INTRODUCTION: Utilisation of healthcare resources because of pulmonary diseases have previously been presented according to lung function or symptom severity. We aimed to compare the associations of symptoms and lung function to healthcare and social service utilisation in subjects with self-reported obstructive lung diseases (OLDs) (asthma, chronic obstructive pulmonary disease, chronic bronchitis, emphysema). MATERIALS AND METHODS: Of 2819 participants aged 27-82 years in the Hordaland County Respiratory Health Survey, 200 subjects (7.1%) self-reported OLD. They answered 13 questions on respiratory symptoms and 5 questions on use of healthcare and social services. Altogether, 161 participants (81%) completed post-bronchodilation spirometry. RESULTS: Use of anti-asthmatic drugs, regular physician's appointment, sick leave payment for the last 12 months, hospital admission for the last 12 months and disability pension were reported by 68%, 63%, 18%, 8% and 7% of those with self-reported OLD, respectively. Twenty per cent of subjects with self-reported OLD had not received any healthcare or social services. In adjusted multivariate logistic regression analyses, increase in the respiratory symptom score was significantly associated with more healthcare and social services. Lower forced expiratory volume in 1 s in % predicted, however, was not significantly associated with more use of healthcare and social services. CONCLUSION: The majority (80%) of subjects in a general population with self-reported OLD received healthcare services. The utilisation of healthcare and social services was strongly associated to the burden of respiratory symptoms, and, to a lesser degree, to the level and pattern of lung function.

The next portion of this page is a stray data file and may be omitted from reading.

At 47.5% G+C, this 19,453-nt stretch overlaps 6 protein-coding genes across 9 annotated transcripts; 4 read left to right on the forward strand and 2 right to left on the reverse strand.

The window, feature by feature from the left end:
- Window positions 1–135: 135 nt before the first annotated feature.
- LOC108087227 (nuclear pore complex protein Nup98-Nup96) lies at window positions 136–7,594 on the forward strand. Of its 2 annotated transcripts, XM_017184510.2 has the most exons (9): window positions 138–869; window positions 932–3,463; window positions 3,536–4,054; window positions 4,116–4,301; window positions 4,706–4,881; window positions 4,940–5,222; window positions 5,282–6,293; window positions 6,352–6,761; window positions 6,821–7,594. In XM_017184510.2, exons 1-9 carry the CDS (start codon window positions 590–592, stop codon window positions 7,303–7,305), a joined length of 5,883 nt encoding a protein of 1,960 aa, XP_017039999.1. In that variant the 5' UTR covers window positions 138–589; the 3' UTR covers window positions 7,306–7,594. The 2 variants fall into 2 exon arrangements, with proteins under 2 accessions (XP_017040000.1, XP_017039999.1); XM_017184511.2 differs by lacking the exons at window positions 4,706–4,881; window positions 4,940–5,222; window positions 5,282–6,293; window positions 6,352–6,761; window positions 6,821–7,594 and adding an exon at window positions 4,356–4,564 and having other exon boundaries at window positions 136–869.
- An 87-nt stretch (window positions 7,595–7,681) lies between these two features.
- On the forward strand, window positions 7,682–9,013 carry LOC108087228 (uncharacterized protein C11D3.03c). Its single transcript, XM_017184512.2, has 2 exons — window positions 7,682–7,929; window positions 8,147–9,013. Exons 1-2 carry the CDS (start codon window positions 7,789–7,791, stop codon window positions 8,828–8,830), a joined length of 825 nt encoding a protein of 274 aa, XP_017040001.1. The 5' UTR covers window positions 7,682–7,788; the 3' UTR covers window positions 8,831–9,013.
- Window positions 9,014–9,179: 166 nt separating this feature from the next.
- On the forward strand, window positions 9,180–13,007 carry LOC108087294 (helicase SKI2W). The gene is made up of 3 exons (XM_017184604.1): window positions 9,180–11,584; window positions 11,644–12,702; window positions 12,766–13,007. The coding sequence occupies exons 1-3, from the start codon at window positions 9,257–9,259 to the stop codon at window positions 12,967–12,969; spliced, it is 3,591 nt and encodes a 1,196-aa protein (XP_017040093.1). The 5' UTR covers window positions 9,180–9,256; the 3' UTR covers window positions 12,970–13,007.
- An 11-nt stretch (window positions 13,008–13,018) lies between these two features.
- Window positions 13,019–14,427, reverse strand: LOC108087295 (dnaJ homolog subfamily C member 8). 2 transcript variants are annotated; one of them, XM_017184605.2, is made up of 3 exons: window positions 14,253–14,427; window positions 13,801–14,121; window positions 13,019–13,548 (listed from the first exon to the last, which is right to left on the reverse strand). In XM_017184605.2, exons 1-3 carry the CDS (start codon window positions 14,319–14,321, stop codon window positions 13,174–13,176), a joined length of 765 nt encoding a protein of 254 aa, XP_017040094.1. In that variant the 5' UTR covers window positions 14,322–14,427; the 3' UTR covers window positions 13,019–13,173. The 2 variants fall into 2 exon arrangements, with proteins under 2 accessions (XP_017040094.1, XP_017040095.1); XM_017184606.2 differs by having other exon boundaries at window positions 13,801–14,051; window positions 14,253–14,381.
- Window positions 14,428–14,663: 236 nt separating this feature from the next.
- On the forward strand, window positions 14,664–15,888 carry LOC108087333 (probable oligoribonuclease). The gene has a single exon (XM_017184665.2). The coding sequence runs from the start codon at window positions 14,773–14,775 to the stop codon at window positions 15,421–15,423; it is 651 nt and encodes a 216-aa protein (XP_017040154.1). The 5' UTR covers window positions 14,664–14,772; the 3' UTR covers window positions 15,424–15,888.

PubMed ID
20298370 View in PubMed
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Association of sexually transmitted disease-related stigma with sexual health care among women attending a community clinic program.

https://arctichealth.org/en/permalink/ahliterature157562
Source